The characters in this game are beautifully illustrated and detailed and they are what make this game really stand out on a table. The mechanics of the game are simple, but the execution is a bit complex. By this I mean, it's a simple hand management game, but it takes several times of playing to get used to what all the characters can do. The real trick of this game is deciding when to play which card, and that is what makes this game easy to learn, but difficult to master. Of all three sets, I liked the characters in Coalition the best, because they felt the most traditional of fantasy characters. Fellowship was a close second and Alliance was a distant third. What most interests me about this game is that you can take characters from each of the three sets and create your own Guildhall Fantasy adventure. I have also heard talk of being able to combine the game and make a super Guildhall Fantasy, but I wouldn't recommend that unless you have mastered all three of the games first. This is a perfect introduction to hand management and set collection with just enough "take that" action to make the game exciting but not annoying.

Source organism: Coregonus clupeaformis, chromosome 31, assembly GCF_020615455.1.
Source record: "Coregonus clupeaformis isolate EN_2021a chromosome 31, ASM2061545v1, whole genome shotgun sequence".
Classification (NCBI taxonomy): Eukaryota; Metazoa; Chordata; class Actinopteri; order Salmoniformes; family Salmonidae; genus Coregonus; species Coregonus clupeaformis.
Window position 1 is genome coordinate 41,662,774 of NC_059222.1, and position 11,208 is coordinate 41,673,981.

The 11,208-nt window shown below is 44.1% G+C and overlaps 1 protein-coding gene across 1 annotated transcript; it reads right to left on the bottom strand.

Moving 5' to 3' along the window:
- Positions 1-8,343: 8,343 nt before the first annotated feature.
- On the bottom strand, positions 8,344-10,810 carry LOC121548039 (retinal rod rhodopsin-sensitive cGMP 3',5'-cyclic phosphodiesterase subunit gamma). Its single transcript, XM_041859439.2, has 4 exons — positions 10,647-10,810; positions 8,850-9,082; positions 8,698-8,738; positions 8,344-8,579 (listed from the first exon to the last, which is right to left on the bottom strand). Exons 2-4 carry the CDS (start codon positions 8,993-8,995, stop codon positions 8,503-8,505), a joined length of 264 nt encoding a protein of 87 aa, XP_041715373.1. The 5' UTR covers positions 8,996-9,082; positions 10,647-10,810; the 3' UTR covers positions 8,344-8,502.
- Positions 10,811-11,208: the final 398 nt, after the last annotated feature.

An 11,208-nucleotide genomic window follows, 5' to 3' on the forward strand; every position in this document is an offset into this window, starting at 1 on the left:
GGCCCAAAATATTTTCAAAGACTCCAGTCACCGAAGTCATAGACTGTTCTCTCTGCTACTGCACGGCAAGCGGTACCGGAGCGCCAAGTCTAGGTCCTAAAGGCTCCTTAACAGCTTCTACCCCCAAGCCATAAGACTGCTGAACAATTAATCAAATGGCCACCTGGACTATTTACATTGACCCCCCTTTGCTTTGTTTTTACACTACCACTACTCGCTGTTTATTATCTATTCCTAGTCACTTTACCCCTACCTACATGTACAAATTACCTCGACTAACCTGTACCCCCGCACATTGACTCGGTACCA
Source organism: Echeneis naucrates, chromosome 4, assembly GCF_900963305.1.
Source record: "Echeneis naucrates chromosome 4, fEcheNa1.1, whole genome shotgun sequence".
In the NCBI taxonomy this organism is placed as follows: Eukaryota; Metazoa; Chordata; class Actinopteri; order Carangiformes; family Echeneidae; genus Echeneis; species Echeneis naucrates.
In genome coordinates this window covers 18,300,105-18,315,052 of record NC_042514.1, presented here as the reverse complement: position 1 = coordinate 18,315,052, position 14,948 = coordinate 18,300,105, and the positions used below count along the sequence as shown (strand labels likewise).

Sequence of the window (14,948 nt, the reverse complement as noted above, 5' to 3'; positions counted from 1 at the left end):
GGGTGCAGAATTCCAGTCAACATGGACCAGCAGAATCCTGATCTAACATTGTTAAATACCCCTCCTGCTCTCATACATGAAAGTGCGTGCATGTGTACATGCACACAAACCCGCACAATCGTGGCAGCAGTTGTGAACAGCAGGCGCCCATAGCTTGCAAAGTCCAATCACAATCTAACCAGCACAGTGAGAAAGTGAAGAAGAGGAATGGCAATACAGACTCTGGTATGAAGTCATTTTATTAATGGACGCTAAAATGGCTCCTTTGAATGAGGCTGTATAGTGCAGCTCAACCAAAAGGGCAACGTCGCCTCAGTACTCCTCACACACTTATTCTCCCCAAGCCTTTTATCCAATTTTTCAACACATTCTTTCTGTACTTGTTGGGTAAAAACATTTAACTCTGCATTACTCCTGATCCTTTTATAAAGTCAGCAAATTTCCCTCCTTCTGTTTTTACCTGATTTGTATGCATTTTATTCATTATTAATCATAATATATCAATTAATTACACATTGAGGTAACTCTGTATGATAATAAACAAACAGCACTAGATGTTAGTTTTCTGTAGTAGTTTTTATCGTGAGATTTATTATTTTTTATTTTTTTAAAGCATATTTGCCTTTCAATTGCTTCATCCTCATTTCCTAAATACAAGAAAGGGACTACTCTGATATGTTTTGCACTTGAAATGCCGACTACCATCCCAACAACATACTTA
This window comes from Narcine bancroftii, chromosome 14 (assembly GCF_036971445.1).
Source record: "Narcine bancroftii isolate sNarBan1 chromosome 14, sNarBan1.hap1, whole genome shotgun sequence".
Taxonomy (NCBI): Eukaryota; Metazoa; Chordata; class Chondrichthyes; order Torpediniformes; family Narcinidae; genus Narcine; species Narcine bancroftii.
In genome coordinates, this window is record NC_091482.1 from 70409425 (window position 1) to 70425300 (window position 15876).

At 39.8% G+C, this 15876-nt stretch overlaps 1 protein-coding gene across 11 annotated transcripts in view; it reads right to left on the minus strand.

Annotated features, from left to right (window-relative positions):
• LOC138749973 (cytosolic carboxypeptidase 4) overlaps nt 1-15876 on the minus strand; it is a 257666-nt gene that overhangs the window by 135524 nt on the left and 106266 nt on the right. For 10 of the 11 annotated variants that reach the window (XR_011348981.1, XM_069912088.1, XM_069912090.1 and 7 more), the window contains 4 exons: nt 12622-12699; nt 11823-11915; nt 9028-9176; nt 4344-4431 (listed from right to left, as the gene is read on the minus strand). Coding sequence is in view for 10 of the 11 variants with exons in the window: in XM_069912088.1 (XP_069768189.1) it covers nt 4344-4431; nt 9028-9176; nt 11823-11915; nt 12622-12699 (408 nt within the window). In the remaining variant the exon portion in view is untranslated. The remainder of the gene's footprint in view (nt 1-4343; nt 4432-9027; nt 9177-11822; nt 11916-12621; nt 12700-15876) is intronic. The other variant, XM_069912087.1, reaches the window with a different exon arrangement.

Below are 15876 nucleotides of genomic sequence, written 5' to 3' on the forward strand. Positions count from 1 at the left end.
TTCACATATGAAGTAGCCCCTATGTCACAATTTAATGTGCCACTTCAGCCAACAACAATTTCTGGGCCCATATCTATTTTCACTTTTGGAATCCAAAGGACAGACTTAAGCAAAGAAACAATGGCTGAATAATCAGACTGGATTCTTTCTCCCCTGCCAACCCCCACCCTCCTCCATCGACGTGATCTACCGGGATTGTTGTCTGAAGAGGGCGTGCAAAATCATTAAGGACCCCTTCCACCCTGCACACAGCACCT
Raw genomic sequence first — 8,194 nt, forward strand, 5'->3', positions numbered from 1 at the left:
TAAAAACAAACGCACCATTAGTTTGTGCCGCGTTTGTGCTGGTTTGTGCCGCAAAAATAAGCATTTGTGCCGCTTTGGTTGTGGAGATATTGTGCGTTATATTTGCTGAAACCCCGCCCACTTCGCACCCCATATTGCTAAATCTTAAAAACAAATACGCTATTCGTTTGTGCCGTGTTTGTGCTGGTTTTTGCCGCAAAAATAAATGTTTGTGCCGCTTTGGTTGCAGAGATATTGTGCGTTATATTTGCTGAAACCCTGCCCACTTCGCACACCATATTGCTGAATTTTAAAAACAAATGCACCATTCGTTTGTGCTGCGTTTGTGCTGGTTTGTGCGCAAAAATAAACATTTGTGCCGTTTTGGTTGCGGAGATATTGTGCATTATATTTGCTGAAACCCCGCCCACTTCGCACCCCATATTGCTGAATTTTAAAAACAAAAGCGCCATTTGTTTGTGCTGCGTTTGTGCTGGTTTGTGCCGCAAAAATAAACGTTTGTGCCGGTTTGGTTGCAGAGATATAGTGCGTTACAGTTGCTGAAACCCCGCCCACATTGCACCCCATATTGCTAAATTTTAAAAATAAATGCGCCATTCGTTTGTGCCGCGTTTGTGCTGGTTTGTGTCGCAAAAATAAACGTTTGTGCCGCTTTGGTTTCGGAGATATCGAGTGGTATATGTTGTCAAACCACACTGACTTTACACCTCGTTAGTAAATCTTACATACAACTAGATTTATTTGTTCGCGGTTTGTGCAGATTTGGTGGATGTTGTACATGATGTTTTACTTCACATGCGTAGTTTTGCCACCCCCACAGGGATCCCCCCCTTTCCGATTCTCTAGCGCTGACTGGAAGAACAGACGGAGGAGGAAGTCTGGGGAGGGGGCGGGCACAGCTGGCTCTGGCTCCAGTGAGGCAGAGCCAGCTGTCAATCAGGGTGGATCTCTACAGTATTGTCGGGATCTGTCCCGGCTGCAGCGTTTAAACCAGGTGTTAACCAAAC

These games were provided to me for free by Alderac Entertainment Group in exchange for honest reviews. If you found this review helpful, please click here and hit Yes!